IT Pro Verdict
Fantastic OLED screen
Decent AMD processor
Slim and light chassis
Build quality issues
No Thunderbolt or card reader
OLED is one of the big buzzwords in the laptop world right now, and the Acer Swift Edge SFA16-41 is the latest laptop to try and join the party. It's no wonder that manufacturers are rushing to cram OLED displays inside portables. This tempting technology swaps out traditional backlighting for individually-lit pixels, which allows displays to deliver perfect contrast and punchier colours.
Acer's latest laptop pairs its 16in OLED display with a thin, light chassis and a low-power AMD Ryzen processor. That's a lot to like on paper, and the price of £1,333 exc VAT isn't bad – barely any different from the Intel-based LG Gram 16, which costs £1,290 exc VAT for a Core i7 model.
Acer Swift Edge review: Design
Before you get to the OLED hardware, though, you've got to contend with the Swift's design – and there are lots to like in this department. Acer's notebook uses magnesium-aluminium alloy, and it looks the part; the design is dark and unfussy, with clean lines throughout. It's easily the equal of the LG in this department.
It performs well on the scales, too. The Acer weighs 1.18kg, so it's lighter than the LG, and it's slimmer, too – the Acer's 13mm body extends to 16mm once you include its rubber feet, but the Gram topped out at 17mm. The Acer is far slimmer and lighter than its beefier rivals, too. If you'd consider a Dell XPS 15 for a bit more power you'll have to accept a laptop that's 19mm thick and weighs at least 1.84kg. The Apple MacBook Pro 16 is only 17mm thick but weighs 2.1kg.
The Acer's biggest issue is its build quality. There's too much movement in the alloy around the keyboard, and the display is too easy to flex. There's also no sign of MIL-STD-810G testing. This build quality is not disastrous, but we'd recommend a protective sleeve. LG's rig was stronger, and the weightier Dell and Apple notebooks were better still.
Acer Swift Edge review: Keyboard and trackpad
The chassis weakness carries over to the keyboard. The buttons are shallow, light and flimsy, and it's too easy to see the metal moving as you hammer away. This typing gear is fine for work, but it doesn't have the crisp, robust feeling that's common on every rival – it's not particularly satisfying.
The layout disappoints, too. This laptop has lots of space, but the Acer still has tiny up/down keys and small punctuation buttons. The function keys are tiny, and there's no numberpad – something the LG does include. The trackpad is better: large, smooth and consistent, with responsive buttons. It's easily good enough for creative work and fast-paced multi-tasking, even if the accompanying keyboard can't quite keep up.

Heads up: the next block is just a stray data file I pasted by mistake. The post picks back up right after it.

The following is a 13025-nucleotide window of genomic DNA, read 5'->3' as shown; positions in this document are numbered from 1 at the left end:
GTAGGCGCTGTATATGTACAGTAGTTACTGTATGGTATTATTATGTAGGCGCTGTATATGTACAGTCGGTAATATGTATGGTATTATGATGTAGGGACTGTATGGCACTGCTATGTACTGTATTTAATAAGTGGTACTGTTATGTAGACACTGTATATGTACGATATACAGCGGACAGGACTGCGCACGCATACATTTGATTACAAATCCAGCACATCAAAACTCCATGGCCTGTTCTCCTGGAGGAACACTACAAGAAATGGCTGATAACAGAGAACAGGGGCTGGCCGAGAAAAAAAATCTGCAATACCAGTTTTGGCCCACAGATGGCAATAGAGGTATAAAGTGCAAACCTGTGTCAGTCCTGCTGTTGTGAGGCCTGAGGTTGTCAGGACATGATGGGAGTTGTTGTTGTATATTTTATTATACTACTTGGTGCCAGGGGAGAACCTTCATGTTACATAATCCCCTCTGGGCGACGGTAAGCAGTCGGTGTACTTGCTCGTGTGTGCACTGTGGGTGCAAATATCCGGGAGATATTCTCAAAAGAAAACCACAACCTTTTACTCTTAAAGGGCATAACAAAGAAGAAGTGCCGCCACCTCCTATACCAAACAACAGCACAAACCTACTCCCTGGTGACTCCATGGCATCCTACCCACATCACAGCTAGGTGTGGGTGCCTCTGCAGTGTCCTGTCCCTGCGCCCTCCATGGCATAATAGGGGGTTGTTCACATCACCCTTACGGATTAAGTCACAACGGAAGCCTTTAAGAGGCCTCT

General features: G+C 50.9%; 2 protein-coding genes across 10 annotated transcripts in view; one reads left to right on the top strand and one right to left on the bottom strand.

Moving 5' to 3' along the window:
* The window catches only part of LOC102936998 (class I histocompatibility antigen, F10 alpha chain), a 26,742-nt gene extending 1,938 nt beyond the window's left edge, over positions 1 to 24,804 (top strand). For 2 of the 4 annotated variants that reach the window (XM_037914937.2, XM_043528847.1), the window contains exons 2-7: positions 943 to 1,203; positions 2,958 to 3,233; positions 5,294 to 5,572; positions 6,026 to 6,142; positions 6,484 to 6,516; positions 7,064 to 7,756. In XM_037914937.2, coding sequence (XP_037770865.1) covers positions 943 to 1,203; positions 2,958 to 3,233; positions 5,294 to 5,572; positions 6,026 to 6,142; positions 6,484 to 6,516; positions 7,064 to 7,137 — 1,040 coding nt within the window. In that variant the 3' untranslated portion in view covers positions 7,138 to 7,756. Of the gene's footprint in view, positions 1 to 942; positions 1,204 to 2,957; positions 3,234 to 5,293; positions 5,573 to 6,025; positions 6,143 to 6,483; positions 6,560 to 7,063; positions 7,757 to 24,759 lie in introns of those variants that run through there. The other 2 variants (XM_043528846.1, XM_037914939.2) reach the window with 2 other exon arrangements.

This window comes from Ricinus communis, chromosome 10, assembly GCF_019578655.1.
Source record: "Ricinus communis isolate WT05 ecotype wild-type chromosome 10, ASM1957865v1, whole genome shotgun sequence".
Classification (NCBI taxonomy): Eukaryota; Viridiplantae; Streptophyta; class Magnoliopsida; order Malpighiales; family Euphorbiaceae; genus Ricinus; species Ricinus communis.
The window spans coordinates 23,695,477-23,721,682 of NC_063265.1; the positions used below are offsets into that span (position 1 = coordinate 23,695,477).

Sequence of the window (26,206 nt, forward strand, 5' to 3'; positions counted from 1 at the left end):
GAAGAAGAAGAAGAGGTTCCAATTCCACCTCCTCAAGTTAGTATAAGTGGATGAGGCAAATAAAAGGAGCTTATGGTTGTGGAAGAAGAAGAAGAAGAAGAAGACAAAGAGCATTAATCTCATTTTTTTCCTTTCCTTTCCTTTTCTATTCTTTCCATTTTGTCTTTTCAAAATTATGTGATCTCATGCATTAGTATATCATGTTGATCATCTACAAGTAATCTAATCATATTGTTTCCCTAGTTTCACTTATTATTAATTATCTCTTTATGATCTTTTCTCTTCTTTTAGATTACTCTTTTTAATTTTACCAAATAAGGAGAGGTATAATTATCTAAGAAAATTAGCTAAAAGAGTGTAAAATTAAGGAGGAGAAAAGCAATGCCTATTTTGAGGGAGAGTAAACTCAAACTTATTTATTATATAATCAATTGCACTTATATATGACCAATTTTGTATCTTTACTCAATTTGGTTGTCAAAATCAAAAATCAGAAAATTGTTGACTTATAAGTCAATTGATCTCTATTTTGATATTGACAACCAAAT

Acer Swift Edge review: Display
The OLED display is the undoubted star of the show. The 16in panel has a resolution of 3,840 x 2,400, so everything is pin-sharp, and the Acer matches every rival by deploying a 16:10 aspect ratio – so you get a bit more vertical space when compared to a shorter 16:9 display.
The colours are sensational. The OLED technology means creative work, movies, box sets and casual games look incredibly vibrant. The perfect black levels deliver fantastic contrast, too, so there's plenty of depth. The screen rendered 100% of the sRGB colour gamut at 166.9% volume, and it produced almost 100% of the Adobe RGB and DCI-P3 colour gamuts with volume figures beyond 100% – and the Delta E of 1.43 provides accuracy. This screen does a fantastic job with every colour you'll possibly need.
The panel's biggest issue is brightness. While it exceeds 500cd/m2 in HDR mode, during SDR workloads it only peaked at 378cd/m2. That's fine for indoor situations, but not bright enough for outdoor use. Nevertheless, the Acer's panel is easily better than the IPS hardware used inside the LG. Its contrast marginally exceeds the Mini LED tech inside the Apple, too, and you'll only get OLED tech inside the Dell if you spend at least £1,833 exc VAT.
Acer Swift Edge review: Hardware and performance
It's unusual to see an AMD laptop processor these days, but AMD's Ryzen 7 6800U includes eight multi-threaded cores and a top turbo speed of 4.7GHz, so it's decent on paper. On the graphics side, it's got an AMD Radeon 680M core with 768 processing units.
We've got no complaints about the rest of the Acer's internals: you get 16GB of dual-channel DDR5 memory and a 1TB SSD with impressive read and write speeds of 6,242MB/sec and 5,243MB/sec. Testing saw AMD's chip supply decent performance levels. In our image editing benchmark its score of 200 points snuck ahead of the 186 scored by the LG's Intel Core i7-1260P. Its video encoding score of 189 was thirty points beyond anything the LG could muster.
The two chips exchanged blows in Geekbench: the Acer's single-core score fell behind the LG but the Swift was faster in multi-core benchmarks. In Cinebench R23, the Acer returned single- and multi-core scores of 1,504 and 10,291, with the latter better than Intel's chip.